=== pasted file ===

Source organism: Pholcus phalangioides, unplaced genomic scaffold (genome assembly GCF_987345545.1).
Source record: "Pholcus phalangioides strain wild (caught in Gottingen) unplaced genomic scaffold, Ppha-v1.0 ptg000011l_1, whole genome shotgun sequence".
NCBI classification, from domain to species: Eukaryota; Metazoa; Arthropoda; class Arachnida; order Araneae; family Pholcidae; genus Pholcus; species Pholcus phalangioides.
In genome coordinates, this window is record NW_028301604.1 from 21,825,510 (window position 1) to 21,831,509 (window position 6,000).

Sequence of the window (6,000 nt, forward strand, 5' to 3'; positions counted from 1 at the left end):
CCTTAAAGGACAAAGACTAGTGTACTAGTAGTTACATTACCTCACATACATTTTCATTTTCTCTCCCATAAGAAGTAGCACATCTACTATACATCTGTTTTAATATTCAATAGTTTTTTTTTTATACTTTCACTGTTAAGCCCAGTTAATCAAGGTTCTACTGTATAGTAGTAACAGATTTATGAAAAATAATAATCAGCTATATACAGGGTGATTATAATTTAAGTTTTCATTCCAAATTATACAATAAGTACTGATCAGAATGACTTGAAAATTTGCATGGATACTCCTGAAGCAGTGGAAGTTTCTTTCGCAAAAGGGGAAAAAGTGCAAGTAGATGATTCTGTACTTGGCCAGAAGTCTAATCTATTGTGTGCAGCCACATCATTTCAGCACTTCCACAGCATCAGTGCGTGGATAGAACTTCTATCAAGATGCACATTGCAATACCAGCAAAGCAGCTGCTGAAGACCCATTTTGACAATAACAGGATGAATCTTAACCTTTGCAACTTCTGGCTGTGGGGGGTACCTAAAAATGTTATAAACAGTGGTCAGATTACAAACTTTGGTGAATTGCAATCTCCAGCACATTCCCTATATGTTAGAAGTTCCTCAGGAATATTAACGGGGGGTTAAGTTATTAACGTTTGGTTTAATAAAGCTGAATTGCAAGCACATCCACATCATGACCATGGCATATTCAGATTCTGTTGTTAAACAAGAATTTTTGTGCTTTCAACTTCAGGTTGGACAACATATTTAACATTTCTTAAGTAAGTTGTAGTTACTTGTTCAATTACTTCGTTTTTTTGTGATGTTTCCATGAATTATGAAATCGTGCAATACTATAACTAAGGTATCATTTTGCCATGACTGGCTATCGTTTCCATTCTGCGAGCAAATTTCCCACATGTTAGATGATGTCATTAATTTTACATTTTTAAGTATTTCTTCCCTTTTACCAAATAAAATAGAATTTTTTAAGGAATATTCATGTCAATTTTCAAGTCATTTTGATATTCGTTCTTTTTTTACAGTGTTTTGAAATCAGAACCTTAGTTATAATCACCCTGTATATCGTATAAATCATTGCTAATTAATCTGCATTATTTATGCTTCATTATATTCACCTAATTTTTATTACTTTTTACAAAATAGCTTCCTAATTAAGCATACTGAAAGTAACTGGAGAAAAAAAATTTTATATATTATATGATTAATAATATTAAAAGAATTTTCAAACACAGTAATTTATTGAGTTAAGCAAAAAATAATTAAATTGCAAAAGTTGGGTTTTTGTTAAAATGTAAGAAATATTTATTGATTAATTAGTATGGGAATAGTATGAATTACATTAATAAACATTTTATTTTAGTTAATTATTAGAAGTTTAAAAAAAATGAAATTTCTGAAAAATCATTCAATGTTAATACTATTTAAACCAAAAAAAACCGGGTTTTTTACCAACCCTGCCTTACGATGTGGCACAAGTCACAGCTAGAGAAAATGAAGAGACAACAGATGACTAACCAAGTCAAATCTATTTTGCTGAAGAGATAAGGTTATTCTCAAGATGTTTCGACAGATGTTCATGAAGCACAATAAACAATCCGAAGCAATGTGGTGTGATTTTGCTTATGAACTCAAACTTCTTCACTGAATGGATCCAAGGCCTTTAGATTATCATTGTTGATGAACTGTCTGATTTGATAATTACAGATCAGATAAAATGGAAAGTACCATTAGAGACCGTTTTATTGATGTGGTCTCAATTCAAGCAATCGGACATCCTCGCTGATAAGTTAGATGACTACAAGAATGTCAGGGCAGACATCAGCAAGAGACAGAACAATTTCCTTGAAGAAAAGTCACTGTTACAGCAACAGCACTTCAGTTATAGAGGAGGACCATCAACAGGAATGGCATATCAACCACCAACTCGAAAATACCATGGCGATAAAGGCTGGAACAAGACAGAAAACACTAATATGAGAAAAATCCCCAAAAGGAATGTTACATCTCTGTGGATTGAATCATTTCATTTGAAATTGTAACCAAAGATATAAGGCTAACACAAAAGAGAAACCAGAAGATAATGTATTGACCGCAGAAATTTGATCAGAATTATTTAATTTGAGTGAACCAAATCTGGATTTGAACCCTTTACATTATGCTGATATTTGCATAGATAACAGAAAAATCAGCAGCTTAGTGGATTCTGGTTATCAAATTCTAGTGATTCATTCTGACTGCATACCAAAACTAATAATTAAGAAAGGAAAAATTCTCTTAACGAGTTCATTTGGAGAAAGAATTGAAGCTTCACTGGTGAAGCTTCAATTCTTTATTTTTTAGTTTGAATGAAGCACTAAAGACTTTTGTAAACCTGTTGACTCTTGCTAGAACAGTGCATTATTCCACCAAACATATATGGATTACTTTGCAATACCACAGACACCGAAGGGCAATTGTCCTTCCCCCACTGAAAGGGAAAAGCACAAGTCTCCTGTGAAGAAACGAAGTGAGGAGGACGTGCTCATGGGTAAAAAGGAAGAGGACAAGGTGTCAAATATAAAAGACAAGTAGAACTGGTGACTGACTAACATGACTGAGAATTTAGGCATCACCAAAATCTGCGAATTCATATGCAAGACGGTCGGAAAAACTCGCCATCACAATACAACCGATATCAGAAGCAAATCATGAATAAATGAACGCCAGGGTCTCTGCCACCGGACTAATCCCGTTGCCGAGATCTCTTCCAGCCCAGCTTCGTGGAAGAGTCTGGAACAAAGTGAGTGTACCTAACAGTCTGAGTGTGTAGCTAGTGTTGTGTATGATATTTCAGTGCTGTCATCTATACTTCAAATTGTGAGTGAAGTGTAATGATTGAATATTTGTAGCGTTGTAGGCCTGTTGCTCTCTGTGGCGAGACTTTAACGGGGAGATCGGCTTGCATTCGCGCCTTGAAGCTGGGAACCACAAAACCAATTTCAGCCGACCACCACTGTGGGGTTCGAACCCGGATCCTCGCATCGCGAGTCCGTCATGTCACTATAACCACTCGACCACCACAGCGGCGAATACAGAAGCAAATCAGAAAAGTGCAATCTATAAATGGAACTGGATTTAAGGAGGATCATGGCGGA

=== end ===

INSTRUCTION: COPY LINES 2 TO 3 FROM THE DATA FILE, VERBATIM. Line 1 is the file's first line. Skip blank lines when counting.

Source record: "Pholcus phalangioides strain wild (caught in Gottingen) unplaced genomic scaffold, Ppha-v1.0 ptg000011l_1, whole genome shotgun sequence".
NCBI classification, from domain to species: Eukaryota; Metazoa; Arthropoda; class Arachnida; order Araneae; family Pholcidae; genus Pholcus; species Pholcus phalangioides.